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How To Become A Vet (Veterinarian)



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How To Become A Vet. (Veterinarian)
What Veterinarians Do
Veterinarians care for the health of animals and work to imrove public health. They diagnose, treat, and research medical conditions and diseases of pets, livestock, and other animals.
Work Environment
Although most veterinarians work in private clinics and hospitals, others travel to farms, work in laboratories or classrooms, or work for the government.
Pay
The median annual wage for veterinarians was $84,460 in May 2012.

How to Become a Veterinarian
Veterinarians can choose specialties such as companion animals or farm animals.
Veterinarians must have a Doctor of Veterinary Medicine degree from an accredited veterinary college and a state license.

Education
Veterinarians must complete a Doctor of Veterinary Medicine (D.V.M. or V.M.D.) degree at an accredited college of veterinary medicine. There are currently 29 colleges with accredited programs in the United States. A veterinary medicine program generally takes 4 years to complete and includes classroom, laboratory, and clinical components.

Although not required, most applicants to veterinary school have a bachelor’s degree. Veterinary medical colleges typically require applicants to have taken many science classes, including biology, chemistry, anatomy, physiology, zoology, microbiology, and animal science. Most programs also require math and humanities and social science courses.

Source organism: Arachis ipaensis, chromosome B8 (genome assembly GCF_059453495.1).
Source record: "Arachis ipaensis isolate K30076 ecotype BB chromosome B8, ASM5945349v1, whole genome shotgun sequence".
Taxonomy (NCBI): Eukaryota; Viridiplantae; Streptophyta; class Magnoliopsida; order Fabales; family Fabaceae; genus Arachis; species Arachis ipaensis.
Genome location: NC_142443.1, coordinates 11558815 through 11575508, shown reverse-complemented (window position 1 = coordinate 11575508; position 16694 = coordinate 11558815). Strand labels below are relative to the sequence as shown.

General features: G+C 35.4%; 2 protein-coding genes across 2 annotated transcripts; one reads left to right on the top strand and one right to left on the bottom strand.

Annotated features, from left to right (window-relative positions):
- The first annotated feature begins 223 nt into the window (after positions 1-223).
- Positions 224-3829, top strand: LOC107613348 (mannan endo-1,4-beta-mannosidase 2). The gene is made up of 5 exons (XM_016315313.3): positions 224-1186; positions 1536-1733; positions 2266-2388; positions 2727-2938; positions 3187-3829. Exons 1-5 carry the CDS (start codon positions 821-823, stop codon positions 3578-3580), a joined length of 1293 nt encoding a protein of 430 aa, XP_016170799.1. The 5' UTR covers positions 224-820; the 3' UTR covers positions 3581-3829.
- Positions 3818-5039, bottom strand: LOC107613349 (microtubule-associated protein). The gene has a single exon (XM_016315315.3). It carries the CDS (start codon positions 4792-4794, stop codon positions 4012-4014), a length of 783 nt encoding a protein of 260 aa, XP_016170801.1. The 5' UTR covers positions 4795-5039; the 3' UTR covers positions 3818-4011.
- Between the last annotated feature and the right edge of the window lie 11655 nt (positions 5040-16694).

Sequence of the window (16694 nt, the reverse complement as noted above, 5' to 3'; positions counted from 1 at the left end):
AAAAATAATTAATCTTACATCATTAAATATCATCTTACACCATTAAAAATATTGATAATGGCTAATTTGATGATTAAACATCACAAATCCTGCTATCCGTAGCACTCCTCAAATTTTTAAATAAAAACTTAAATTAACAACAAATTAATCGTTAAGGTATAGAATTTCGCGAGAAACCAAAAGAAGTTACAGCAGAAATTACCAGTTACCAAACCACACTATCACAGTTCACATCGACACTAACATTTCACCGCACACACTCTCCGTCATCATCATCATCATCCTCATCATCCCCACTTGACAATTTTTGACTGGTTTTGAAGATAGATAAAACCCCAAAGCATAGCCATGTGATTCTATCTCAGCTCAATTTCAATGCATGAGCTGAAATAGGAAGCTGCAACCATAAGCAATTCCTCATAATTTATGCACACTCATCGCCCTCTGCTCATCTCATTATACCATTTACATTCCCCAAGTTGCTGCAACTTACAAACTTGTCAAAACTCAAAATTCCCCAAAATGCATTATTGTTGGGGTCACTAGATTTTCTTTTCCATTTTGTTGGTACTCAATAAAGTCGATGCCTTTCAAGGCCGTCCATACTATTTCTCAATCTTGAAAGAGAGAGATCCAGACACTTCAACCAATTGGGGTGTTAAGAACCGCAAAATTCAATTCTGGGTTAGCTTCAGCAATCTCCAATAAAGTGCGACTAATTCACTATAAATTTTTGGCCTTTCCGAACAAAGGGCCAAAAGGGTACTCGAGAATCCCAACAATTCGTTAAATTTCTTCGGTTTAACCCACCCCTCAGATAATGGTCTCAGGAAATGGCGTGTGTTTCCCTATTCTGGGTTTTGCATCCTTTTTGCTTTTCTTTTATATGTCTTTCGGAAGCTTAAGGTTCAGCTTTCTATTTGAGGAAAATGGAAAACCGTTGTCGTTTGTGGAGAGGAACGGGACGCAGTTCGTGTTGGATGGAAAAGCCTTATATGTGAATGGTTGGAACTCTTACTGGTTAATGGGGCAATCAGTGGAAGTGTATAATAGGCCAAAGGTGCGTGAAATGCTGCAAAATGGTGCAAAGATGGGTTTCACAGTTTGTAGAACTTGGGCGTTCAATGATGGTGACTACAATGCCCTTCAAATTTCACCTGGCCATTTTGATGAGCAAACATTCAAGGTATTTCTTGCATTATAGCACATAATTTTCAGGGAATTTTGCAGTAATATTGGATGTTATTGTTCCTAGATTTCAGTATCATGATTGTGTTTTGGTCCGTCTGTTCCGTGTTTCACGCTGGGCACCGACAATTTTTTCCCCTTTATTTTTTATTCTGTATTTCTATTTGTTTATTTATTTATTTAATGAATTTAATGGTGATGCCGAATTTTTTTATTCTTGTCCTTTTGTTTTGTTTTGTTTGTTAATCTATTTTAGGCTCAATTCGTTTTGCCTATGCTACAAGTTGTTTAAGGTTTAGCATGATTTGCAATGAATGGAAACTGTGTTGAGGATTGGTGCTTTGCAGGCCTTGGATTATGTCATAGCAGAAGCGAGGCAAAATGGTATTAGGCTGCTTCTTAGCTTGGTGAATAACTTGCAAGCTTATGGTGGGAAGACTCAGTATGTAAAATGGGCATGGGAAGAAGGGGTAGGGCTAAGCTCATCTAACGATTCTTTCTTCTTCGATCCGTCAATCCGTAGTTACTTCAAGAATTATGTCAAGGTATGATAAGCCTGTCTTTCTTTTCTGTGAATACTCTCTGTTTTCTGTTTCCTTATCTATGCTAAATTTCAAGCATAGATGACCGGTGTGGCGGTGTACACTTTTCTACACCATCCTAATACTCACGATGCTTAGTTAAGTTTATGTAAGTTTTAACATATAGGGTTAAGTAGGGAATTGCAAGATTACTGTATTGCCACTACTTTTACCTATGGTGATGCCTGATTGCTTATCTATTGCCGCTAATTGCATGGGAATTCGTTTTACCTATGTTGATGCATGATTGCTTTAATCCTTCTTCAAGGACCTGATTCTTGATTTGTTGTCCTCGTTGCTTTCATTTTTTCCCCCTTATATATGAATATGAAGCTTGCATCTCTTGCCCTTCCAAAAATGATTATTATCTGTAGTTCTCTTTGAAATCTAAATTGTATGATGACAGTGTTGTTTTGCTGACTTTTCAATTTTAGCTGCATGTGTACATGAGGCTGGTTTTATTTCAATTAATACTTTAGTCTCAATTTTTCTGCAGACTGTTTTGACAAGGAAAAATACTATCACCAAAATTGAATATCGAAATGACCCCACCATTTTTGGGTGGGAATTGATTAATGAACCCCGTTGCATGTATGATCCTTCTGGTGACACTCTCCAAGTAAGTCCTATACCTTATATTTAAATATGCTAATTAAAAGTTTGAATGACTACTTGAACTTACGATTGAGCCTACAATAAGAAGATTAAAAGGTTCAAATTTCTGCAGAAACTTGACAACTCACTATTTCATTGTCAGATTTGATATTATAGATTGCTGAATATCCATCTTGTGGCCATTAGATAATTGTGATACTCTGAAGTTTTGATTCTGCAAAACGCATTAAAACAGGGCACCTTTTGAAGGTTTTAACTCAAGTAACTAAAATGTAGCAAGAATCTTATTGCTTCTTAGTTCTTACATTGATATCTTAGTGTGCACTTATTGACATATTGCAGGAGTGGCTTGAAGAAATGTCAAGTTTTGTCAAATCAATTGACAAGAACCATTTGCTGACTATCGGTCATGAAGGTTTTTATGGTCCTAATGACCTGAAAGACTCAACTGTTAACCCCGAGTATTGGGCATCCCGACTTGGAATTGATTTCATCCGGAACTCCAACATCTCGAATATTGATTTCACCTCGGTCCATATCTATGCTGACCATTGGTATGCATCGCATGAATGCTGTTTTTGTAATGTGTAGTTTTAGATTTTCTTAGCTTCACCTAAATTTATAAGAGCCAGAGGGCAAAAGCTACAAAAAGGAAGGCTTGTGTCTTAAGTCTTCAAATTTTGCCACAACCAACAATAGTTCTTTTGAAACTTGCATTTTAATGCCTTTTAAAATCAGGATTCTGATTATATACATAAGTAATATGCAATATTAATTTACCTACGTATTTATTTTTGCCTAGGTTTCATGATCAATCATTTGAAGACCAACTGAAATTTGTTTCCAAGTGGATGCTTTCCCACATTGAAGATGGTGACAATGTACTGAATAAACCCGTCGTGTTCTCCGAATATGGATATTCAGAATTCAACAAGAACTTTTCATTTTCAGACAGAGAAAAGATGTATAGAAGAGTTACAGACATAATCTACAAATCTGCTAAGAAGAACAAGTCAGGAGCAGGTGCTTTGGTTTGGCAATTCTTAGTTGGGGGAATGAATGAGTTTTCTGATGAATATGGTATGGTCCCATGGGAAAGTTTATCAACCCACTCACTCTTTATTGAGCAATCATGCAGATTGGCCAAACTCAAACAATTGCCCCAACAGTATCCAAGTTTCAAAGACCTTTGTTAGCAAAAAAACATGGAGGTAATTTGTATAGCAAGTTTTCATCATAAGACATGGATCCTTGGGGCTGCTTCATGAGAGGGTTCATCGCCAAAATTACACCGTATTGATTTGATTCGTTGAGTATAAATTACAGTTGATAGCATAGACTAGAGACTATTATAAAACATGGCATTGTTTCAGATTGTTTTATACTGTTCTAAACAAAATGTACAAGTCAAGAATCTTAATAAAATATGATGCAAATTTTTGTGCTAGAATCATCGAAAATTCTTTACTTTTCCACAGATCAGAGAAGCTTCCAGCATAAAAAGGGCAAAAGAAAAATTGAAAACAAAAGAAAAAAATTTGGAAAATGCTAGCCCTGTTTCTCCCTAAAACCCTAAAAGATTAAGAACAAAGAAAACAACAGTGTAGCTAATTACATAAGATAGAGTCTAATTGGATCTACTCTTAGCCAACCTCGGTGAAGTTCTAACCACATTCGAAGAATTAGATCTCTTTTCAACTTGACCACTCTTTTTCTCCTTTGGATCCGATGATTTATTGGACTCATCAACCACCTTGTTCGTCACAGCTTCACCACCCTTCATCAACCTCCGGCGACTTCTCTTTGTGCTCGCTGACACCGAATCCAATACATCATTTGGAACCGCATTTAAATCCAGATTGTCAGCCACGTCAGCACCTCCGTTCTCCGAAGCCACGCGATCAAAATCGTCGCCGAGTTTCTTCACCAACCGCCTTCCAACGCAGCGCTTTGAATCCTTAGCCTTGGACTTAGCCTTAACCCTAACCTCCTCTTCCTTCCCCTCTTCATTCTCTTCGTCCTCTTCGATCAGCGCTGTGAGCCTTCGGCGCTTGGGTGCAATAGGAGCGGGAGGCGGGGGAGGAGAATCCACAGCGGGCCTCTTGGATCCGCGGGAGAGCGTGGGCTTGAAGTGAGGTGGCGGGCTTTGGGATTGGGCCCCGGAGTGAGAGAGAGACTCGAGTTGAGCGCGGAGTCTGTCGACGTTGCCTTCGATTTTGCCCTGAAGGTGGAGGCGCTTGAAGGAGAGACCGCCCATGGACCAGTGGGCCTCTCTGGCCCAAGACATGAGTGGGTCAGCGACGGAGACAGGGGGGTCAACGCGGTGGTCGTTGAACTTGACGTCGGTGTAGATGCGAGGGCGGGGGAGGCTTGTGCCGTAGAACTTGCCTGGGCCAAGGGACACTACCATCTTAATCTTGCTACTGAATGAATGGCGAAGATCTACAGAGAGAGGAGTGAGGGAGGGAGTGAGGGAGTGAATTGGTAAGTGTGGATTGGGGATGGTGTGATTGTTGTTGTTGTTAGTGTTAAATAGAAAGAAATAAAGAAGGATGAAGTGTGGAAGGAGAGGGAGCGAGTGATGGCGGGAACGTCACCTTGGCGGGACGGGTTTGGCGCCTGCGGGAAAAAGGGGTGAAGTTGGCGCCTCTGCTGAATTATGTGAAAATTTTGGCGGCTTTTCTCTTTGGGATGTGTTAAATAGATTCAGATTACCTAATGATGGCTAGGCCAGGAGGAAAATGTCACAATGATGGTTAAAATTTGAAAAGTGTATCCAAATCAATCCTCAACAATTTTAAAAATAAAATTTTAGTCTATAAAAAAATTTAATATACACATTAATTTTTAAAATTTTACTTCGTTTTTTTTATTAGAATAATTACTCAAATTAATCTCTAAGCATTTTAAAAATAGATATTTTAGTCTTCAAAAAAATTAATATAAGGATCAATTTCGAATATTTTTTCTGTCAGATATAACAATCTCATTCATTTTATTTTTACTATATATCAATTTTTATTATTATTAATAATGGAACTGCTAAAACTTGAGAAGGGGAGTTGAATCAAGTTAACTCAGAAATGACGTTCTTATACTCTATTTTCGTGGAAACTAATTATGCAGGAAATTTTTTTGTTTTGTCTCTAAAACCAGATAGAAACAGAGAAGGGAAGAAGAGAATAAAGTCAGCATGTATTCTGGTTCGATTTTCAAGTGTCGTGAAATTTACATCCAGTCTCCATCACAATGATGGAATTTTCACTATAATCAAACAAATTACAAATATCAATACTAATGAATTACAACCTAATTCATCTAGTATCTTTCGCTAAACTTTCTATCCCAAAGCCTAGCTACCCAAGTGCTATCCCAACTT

Admission to veterinary programs is very competitive, and fewer than half of all applicants were accepted in 2012.

In veterinary medicine programs, students take courses on normal animal anatomy and physiology, as well as disease prevention, diagnosis, and treatment. Most programs include 3 years of classroom, laboratory, and clinical work. Students typically spend the final year of the 4-year program doing clinical rotations in a veterinary medical center or hospital. In veterinary schools today, increasingly, courses include general business management and career development classes, to help new veterinarians learn how to effectively run a practice.